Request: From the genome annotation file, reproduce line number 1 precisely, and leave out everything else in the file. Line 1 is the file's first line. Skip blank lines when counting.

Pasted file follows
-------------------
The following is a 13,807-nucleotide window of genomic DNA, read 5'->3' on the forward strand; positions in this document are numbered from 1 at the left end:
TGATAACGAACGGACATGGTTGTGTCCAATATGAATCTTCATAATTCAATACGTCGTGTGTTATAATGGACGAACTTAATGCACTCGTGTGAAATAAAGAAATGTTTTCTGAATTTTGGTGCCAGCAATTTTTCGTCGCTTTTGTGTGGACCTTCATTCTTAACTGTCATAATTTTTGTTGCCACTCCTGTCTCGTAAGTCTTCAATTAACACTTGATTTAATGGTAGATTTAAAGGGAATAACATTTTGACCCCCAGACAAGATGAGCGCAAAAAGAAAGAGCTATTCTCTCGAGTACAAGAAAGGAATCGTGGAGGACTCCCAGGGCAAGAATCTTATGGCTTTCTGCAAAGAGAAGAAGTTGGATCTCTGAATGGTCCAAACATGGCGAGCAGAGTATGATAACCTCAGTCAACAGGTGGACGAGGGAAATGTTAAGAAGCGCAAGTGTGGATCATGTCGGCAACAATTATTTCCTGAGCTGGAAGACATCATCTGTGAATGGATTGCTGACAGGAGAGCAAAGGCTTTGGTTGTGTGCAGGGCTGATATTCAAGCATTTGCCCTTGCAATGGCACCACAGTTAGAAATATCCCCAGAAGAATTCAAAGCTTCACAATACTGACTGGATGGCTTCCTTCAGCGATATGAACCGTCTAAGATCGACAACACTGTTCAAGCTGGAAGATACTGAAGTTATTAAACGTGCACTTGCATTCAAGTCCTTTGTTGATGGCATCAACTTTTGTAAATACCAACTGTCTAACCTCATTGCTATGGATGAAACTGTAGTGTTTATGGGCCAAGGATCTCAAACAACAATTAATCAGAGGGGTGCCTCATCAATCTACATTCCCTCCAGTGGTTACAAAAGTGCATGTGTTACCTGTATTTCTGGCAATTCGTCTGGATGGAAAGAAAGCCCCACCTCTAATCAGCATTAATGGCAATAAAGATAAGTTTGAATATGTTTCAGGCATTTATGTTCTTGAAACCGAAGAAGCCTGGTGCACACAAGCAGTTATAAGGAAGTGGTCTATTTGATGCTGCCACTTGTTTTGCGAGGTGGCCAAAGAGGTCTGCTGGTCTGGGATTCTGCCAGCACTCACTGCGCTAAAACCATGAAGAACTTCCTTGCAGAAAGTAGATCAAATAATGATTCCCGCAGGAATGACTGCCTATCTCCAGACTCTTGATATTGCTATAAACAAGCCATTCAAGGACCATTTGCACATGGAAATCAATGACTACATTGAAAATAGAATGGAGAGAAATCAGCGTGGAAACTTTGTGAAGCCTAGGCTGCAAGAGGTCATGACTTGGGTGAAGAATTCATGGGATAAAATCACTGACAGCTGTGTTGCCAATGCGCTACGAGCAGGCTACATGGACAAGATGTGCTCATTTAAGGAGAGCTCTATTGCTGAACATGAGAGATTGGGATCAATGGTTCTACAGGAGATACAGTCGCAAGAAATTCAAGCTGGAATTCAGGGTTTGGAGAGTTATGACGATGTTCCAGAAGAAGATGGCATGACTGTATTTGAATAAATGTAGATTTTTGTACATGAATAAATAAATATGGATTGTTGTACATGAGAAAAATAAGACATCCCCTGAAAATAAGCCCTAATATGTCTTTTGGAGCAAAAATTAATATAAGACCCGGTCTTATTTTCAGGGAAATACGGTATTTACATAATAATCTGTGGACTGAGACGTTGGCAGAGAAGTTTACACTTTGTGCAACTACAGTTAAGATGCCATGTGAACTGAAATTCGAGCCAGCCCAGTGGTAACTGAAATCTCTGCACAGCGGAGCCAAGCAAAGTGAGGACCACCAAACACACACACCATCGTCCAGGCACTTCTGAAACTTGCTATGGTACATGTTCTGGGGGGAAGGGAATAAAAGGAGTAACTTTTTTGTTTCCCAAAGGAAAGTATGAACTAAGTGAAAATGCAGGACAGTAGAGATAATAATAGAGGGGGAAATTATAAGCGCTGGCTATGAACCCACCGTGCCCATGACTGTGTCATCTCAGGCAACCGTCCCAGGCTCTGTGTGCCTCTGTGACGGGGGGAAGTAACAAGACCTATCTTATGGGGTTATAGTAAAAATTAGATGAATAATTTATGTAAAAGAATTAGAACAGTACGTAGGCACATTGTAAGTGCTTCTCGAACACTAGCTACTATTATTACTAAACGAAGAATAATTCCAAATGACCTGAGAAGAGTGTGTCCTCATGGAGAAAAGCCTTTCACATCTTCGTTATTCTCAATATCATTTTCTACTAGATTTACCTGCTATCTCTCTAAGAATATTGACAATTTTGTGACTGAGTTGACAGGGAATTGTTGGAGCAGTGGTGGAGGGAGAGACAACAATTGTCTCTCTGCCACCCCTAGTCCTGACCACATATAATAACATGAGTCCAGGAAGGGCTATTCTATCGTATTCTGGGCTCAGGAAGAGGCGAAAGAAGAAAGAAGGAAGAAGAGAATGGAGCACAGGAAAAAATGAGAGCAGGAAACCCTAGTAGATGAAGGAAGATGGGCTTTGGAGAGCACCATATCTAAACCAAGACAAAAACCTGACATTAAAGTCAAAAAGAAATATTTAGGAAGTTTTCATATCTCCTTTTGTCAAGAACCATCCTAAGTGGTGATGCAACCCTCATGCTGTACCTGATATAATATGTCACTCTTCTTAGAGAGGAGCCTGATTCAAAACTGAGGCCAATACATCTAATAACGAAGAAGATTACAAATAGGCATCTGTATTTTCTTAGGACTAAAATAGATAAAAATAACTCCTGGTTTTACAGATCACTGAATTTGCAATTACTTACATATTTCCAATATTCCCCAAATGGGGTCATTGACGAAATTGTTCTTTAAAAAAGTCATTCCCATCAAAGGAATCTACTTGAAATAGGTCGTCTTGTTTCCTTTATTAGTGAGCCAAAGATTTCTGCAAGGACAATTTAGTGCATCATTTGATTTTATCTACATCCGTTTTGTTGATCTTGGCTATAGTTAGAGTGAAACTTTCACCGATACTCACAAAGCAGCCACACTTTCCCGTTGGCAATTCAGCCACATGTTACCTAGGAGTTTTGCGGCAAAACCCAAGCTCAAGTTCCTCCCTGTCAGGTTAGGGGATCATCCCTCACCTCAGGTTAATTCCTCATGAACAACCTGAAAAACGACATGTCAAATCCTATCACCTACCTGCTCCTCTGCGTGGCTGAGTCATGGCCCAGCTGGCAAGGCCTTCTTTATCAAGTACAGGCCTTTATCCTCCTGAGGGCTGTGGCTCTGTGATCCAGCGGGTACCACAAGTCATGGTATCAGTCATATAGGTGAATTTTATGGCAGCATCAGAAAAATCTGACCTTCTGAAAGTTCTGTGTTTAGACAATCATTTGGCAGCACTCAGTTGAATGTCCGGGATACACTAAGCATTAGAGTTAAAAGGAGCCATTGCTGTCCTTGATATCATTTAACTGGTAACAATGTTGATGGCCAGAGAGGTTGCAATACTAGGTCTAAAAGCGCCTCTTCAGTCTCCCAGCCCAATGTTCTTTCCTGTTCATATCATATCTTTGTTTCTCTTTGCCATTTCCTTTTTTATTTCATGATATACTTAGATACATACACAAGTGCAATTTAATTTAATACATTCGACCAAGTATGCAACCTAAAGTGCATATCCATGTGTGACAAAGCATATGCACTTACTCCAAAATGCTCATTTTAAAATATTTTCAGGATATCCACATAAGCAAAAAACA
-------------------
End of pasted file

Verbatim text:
The following is a 13,807-nucleotide window of genomic DNA, read 5'->3' on the forward strand; positions in this document are numbered from 1 at the left end: